Saturday, November 24, 2012

Mysterious addendum

Drat it all, I knew I forgot a few things in my post about the shop's Mystery section! I was responding to a blog-reader's email about the post, and realized I should just set some of this stuff down here and now before it escapes me again.

First of all, as a fan of everything Sherlock Holmes, I neglected to mention that I recently became a fan of the Mary Russell series by Laurie King. This series plays with the canon a bit by giving Sherlock a female foil, which has occasionally acerbic results, as you can imagine. I was a little ambivalent about the idea at first -- I mean, how far can you go with Sherlock Holmes before you've gone too far off track? But I decided to sample the series, and started out with The Moor simply because of A) its title ("Stay off the moors!!!") and B) because the Baskerville story is one of my favorite Doyle tales ever. I didn't really care that I was starting the series out of order. I've found some of my favorite series that way, like Van Reid's Moosepath League books (I started that one with Daniel Plainway: Or the Holiday Haunting of the Moosepath League when in search of my annual Christmas mystery book!). I did like the book. I must admit I still feel a little undecided about the liberties being taken with the Sherlock character, but the stories are good entertainment and more Holmes is better than none (although I find some of the Holmes pastiches to be dry as a bone, so I guess there are exceptions to my embracing of this subgenre).

After mentioning my early influences in the field, I did not expand the post's discussion into recent juvenile/YA fiction, which is an oft-neglected area rich in unmined ore for the bookhound. There are some really good mysteries for kids (and their adult companions!) out there -- The Theodosia series by R. L. LaFevers (starting with Theodosia and the Serpents of Chaos) is fantastic, with archaeology and diabolical plots galore, and Jennifer Allison's Gilda Joyce series (starting with Gilda Joyce: Psychic Investigator) is also fun, with a slightly older main character and a bit of a ghostly supernatural edge.

The Kiki Strike series by Kirsten Miller is also fun, although I felt like the second book kind of lost the momentum -- there's a third one due out (finally!) early next year, so maybe she'll pick back up with that one. It would be great to catch the mood of Kiki Strike: Inside the Shadow City and expand it further! The other author doing great things with the sleuthing habit is Blue Balliett, author of Chasing Vermeer, The Calder Game, The Wright 3, and more recently another book which is independent of the first series, The Danger Box. I really enjoyed all three of the books that run together as a sequence, and on reading The Danger Box it is clear that Balliett has no problem creating new voices and settings with equally compelling skill in storytelling.

So far as the older series go, I still happily reread books in The Three Investigators series when the mood takes me. I found oddly enough that The Hardy Boys reread better for me than the Nancy Drew books, and I still need to sit down and revisit the Trixie Belden books to see how they sit with me all these years later. For even younger readers at an early reader pre-chapter book level, the Nate the Great books by Marjorie Weinman Sharmat (with their undeniably essential illustrations by Marc Simont) are a lot of fun, and are apt to create lifelong sleuthing enthusiasts with a surprising noir absurdist bent! Nate's mysterious neighbor Rosamond adds her own inimitable flair to the proceedings.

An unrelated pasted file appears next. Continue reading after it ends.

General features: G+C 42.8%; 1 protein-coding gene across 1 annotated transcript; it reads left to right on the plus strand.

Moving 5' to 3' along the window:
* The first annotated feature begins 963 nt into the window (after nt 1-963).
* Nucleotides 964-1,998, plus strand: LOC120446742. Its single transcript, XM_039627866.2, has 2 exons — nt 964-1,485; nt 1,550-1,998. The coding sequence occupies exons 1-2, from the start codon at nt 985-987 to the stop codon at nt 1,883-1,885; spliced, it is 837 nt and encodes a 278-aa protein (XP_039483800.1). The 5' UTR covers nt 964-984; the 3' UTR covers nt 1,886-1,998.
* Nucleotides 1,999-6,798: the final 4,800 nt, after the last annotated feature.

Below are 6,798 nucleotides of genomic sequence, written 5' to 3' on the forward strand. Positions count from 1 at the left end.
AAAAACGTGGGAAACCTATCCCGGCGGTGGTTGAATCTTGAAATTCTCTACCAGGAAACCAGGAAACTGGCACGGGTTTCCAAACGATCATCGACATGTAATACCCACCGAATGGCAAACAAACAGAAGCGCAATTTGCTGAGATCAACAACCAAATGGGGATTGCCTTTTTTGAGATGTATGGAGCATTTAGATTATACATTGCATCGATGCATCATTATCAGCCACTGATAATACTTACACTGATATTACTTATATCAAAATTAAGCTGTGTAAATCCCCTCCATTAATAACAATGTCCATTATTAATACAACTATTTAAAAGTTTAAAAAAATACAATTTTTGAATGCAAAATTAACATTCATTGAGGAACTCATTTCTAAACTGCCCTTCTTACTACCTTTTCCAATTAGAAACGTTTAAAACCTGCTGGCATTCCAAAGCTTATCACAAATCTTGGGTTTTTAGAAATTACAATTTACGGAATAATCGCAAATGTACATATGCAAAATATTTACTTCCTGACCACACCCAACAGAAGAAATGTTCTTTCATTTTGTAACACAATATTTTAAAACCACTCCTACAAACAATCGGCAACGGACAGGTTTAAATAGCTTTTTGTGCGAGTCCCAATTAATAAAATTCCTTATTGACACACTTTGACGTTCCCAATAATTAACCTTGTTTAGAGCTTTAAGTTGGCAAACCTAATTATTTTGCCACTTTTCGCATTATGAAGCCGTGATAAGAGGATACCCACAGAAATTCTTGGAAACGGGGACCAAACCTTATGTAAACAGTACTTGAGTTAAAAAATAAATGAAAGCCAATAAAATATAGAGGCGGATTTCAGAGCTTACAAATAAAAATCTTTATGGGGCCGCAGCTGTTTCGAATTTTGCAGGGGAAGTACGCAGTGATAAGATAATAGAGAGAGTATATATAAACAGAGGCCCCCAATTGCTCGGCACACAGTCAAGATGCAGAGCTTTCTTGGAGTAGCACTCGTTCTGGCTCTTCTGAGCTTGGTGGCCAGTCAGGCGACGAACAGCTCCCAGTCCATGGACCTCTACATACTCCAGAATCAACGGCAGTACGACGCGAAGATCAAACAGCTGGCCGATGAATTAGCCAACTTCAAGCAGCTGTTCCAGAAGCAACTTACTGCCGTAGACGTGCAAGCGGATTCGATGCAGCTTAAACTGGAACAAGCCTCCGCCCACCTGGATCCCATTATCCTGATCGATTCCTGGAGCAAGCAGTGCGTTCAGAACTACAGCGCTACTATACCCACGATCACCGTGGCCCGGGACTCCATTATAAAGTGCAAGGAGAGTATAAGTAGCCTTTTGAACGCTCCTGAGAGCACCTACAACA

For those who noticed my mention of Chandler and Hammett in reference to the noir detective genre, but have little experience of them, I should add a note. Raymond Chandler is, along with Dashiell Hammett, one of the grand masters of the noir detective genre. If you are looking for a starting point for reading their work, there are some excellent collections available, which make it easy to make their acquaintance in your choice of short story or novel form -- Everyman's Library did a terrific anthology of Raymond Chandler's short stories a few years ago, which is what I started with. For those who prefer novels, The Long Goodbye is a favorite of many of my customers. Dashiell Hammett, on the other hand, is responsible for such classics as the Maltese Falcon and The Thin Man. I read his endlessly strange little vignette, The Dain Curse, and still need to sit down and sample his short stories, which are less well known.

Oh, and an author I entirely failed to mention in the article, though I meant to -- Ngaio Marsh! If you are an Agatha Christie fan, and have run out of titles, or if you like a good mid-century British mystery, I definitely recommend her. I had passed by Marsh's books for years for no apparent reason, then found myself with a copy of her Death of a Fool handy in a moment of need, and suddenly realized what I'd been missing out on for all these years. Like Christie, she was very prolific, writing dozens of books over the decades, and witty (although her sense of humor is very much her own). Her observations of human behavior in small village environments is fascinating and spiced with wonderful detail related in a highly entertaining fashion. Like Christie, her titles often changed depending on whether the book was printed in the UK or here in the US (for instance, Death of a Fool was also released as Off with His Head), so if you find yourself collecting her, arm yourself with lists that include both, lest you find yourself duplicating your library by accident!

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